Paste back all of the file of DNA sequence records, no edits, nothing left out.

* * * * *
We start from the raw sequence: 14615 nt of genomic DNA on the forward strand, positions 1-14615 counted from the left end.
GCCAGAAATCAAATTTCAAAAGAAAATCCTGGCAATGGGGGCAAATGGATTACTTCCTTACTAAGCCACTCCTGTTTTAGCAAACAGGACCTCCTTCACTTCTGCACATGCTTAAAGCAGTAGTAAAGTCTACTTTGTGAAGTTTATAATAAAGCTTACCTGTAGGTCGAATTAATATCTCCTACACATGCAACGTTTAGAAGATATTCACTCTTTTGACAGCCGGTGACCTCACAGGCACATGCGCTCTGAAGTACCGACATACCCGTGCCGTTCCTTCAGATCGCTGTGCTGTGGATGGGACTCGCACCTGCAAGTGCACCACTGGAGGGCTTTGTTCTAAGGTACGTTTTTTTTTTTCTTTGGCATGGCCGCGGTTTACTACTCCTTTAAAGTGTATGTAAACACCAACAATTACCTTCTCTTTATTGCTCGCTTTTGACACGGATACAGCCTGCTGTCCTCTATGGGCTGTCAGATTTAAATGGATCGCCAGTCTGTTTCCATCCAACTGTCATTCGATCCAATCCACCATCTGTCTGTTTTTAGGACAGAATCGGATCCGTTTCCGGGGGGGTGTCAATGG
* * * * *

We start from the raw sequence: 14615 nt of genomic DNA on the forward strand, positions 1-14615 counted from the left end.
GCCAGAAATCAAATTTCAAAAGAAAATCCTGGCAATGGGGGCAAATGGATTACTTCCTTACTAAGCCACTCCTGTTTTAGCAAACAGGACCTCCTTCACTTCTGCACATGCTTAAAGCAGTAGTAAAGTCTACTTTGTGAAGTTTATAATAAAGCTTACCTGTAGGTCGAATTAATATCTCCTACACATGCAACGTTTAGAAGATATTCACTCTTTTGACAGCCGGTGACCTCACAGGCACATGCGCTCTGAAGTACCGACATACCCGTGCCGTTCCTTCAGATCGCTGTGCTGTGGATGGGACTCGCACCTGCAAGTGCACCACTGGAGGGCTTTGTTCTAAGGTACGTTTTTTTTTTTCTTTGGCATGGCCGCGGTTTACTACTCCTTTAAAGTGTATGTAAACACCAACAATTACCTTCTCTTTATTGCTCGCTTTTGACACGGATACAGCCTGCTGTCCTCTATGGGCTGTCAGATTTAAATGGATCGCCAGTCTGTTTCCATCCAACTGTCATTCGATCCAATCCACCATCTGTCTGTTTTTAGGACAGAATCGGATCCGTTTCCGGGGGGGTGTCAATGG